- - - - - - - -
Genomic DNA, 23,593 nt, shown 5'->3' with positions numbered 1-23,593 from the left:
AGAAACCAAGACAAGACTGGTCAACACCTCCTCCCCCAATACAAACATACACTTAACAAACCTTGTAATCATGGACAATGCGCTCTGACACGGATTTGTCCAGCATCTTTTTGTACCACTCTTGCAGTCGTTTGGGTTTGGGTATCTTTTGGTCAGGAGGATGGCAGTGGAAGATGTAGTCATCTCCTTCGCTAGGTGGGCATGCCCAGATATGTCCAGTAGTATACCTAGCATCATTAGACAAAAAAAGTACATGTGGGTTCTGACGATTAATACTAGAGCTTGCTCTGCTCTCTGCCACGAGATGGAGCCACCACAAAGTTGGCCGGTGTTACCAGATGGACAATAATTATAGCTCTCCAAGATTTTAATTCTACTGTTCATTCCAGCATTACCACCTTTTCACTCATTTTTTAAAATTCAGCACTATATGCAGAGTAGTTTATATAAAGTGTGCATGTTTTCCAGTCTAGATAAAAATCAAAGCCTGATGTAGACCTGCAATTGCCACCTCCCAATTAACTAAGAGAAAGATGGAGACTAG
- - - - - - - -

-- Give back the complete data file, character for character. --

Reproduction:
Genomic DNA, 23,593 nt, shown 5'->3' with positions numbered 1-23,593 from the left:
AGAAACCAAGACAAGACTGGTCAACACCTCCTCCCCCAATACAAACATACACTTAACAAACCTTGTAATCATGGACAATGCGCTCTGACACGGATTTGTCCAGCATCTTTTTGTACCACTCTTGCAGTCGTTTGGGTTTGGGTATCTTTTGGTCAGGAGGATGGCAGTGGAAGATGTAGTCATCTCCTTCGCTAGGTGGGCATGCCCAGATATGTCCAGTAGTATACCTAGCATCATTAGACAAAAAAAGTACATGTGGGTTCTGACGATTAATACTAGAGCTTGCTCTGCTCTCTGCCACGAGATGGAGCCACCACAAAGTTGGCCGGTGTTACCAGATGGACAATAATTATAGCTCTCCAAGATTTTAATTCTACTGTTCATTCCAGCATTACCACCTTTTCACTCATTTTTTAAAATTCAGCACTATATGCAGAGTAGTTTATATAAAGTGTGCATGTTTTCCAGTCTAGATAAAAATCAAAGCCTGATGTAGACCTGCAATTGCCACCTCCCAATTAACTAAGAGAAAGATGGAGACTAG